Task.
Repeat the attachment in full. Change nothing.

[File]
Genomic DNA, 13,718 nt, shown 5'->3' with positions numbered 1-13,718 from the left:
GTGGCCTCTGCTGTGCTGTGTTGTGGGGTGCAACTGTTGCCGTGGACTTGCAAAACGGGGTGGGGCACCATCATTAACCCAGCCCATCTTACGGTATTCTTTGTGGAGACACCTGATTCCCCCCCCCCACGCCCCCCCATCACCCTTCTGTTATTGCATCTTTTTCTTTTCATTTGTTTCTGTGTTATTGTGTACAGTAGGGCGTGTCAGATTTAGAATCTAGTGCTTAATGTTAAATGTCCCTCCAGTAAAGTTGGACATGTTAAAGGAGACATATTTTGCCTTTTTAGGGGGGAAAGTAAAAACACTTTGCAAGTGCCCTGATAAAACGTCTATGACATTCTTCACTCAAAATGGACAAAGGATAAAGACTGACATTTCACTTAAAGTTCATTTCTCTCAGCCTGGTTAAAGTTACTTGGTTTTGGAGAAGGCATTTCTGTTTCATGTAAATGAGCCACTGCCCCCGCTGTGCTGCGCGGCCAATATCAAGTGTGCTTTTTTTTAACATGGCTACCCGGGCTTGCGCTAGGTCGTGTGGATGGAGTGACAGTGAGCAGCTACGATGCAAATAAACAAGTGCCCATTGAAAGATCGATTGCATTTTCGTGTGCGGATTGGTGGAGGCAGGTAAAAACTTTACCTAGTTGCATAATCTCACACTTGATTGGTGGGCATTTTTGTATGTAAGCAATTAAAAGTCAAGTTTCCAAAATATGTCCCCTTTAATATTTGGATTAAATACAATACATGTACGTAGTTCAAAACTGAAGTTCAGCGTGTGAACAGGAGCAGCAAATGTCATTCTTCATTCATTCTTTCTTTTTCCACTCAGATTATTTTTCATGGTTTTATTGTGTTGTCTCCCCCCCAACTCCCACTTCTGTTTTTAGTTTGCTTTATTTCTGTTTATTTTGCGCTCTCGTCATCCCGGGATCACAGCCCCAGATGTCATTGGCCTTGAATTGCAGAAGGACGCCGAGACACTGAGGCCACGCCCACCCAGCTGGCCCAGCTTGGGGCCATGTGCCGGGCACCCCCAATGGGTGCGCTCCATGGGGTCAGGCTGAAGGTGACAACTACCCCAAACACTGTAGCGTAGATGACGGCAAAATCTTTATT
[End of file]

Genomic DNA, 13,718 nt, shown 5'->3' with positions numbered 1-13,718 from the left:
GTGGCCTCTGCTGTGCTGTGTTGTGGGGTGCAACTGTTGCCGTGGACTTGCAAAACGGGGTGGGGCACCATCATTAACCCAGCCCATCTTACGGTATTCTTTGTGGAGACACCTGATTCCCCCCCCCCACGCCCCCCCATCACCCTTCTGTTATTGCATCTTTTTCTTTTCATTTGTTTCTGTGTTATTGTGTACAGTAGGGCGTGTCAGATTTAGAATCTAGTGCTTAATGTTAAATGTCCCTCCAGTAAAGTTGGACATGTTAAAGGAGACATATTTTGCCTTTTTAGGGGGGAAAGTAAAAACACTTTGCAAGTGCCCTGATAAAACGTCTATGACATTCTTCACTCAAAATGGACAAAGGATAAAGACTGACATTTCACTTAAAGTTCATTTCTCTCAGCCTGGTTAAAGTTACTTGGTTTTGGAGAAGGCATTTCTGTTTCATGTAAATGAGCCACTGCCCCCGCTGTGCTGCGCGGCCAATATCAAGTGTGCTTTTTTTTAACATGGCTACCCGGGCTTGCGCTAGGTCGTGTGGATGGAGTGACAGTGAGCAGCTACGATGCAAATAAACAAGTGCCCATTGAAAGATCGATTGCATTTTCGTGTGCGGATTGGTGGAGGCAGGTAAAAACTTTACCTAGTTGCATAATCTCACACTTGATTGGTGGGCATTTTTGTATGTAAGCAATTAAAAGTCAAGTTTCCAAAATATGTCCCCTTTAATATTTGGATTAAATACAATACATGTACGTAGTTCAAAACTGAAGTTCAGCGTGTGAACAGGAGCAGCAAATGTCATTCTTCATTCATTCTTTCTTTTTCCACTCAGATTATTTTTCATGGTTTTATTGTGTTGTCTCCCCCCCAACTCCCACTTCTGTTTTTAGTTTGCTTTATTTCTGTTTATTTTGCGCTCTCGTCATCCCGGGATCACAGCCCCAGATGTCATTGGCCTTGAATTGCAGAAGGACGCCGAGACACTGAGGCCACGCCCACCCAGCTGGCCCAGCTTGGGGCCATGTGCCGGGCACCCCCAATGGGTGCGCTCCATGGGGTCAGGCTGAAGGTGACAACTACCCCAAACACTGTAGCGTAGATGACGGCAAAATCTTTATT